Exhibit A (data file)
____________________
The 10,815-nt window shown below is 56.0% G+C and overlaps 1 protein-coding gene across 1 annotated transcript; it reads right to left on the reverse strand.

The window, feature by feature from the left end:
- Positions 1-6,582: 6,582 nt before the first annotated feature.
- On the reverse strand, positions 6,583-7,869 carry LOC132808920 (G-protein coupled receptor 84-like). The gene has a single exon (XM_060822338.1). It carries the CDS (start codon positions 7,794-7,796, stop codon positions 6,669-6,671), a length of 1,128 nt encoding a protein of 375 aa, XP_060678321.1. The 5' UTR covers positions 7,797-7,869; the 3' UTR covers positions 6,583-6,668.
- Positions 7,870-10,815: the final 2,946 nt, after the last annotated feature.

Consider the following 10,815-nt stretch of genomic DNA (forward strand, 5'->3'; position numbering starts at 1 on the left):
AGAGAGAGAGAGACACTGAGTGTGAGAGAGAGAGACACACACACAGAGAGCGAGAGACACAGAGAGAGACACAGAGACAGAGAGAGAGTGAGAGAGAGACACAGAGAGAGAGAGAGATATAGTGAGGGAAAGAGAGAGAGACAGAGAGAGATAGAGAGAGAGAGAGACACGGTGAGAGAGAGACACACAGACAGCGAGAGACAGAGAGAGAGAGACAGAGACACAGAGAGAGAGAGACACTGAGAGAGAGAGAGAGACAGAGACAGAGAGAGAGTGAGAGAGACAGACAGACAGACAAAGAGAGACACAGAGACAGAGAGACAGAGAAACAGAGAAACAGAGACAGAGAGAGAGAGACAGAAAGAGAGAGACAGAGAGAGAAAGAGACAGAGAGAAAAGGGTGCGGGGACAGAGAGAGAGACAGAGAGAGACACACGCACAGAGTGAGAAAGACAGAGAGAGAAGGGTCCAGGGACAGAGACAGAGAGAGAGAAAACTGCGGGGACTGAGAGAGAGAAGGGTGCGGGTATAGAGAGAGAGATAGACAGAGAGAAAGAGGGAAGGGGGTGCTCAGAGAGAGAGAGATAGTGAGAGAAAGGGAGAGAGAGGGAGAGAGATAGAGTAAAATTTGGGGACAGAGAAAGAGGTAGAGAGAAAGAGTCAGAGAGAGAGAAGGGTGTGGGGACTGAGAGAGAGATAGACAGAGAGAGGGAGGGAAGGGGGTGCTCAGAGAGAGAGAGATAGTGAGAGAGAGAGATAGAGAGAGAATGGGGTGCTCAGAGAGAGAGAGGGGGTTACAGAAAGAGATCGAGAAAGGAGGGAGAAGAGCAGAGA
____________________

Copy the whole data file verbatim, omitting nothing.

The 10,815-nt window shown below is 56.0% G+C and overlaps 1 protein-coding gene across 1 annotated transcript; it reads right to left on the reverse strand.

The window, feature by feature from the left end:
- Positions 1-6,582: 6,582 nt before the first annotated feature.
- On the reverse strand, positions 6,583-7,869 carry LOC132808920 (G-protein coupled receptor 84-like). The gene has a single exon (XM_060822338.1). It carries the CDS (start codon positions 7,794-7,796, stop codon positions 6,669-6,671), a length of 1,128 nt encoding a protein of 375 aa, XP_060678321.1. The 5' UTR covers positions 7,797-7,869; the 3' UTR covers positions 6,583-6,668.
- Positions 7,870-10,815: the final 2,946 nt, after the last annotated feature.

Consider the following 10,815-nt stretch of genomic DNA (forward strand, 5'->3'; position numbering starts at 1 on the left):
AGAGAGAGAGAGACACTGAGTGTGAGAGAGAGAGACACACACACAGAGAGCGAGAGACACAGAGAGAGACACAGAGACAGAGAGAGAGTGAGAGAGAGACACAGAGAGAGAGAGAGATATAGTGAGGGAAAGAGAGAGAGACAGAGAGAGATAGAGAGAGAGAGAGACACGGTGAGAGAGAGACACACAGACAGCGAGAGACAGAGAGAGAGAGACAGAGACACAGAGAGAGAGAGACACTGAGAGAGAGAGAGAGACAGAGACAGAGAGAGAGTGAGAGAGACAGACAGACAGACAAAGAGAGACACAGAGACAGAGAGACAGAGAAACAGAGAAACAGAGACAGAGAGAGAGAGACAGAAAGAGAGAGACAGAGAGAGAAAGAGACAGAGAGAAAAGGGTGCGGGGACAGAGAGAGAGACAGAGAGAGACACACGCACAGAGTGAGAAAGACAGAGAGAGAAGGGTCCAGGGACAGAGACAGAGAGAGAGAAAACTGCGGGGACTGAGAGAGAGAAGGGTGCGGGTATAGAGAGAGAGATAGACAGAGAGAAAGAGGGAAGGGGGTGCTCAGAGAGAGAGAGATAGTGAGAGAAAGGGAGAGAGAGGGAGAGAGATAGAGTAAAATTTGGGGACAGAGAAAGAGGTAGAGAGAAAGAGTCAGAGAGAGAGAAGGGTGTGGGGACTGAGAGAGAGATAGACAGAGAGAGGGAGGGAAGGGGGTGCTCAGAGAGAGAGAGATAGTGAGAGAGAGAGATAGAGAGAGAATGGGGTGCTCAGAGAGAGAGAGGGGGTTACAGAAAGAGATCGAGAAAGGAGGGAGAAGAGCAGAGA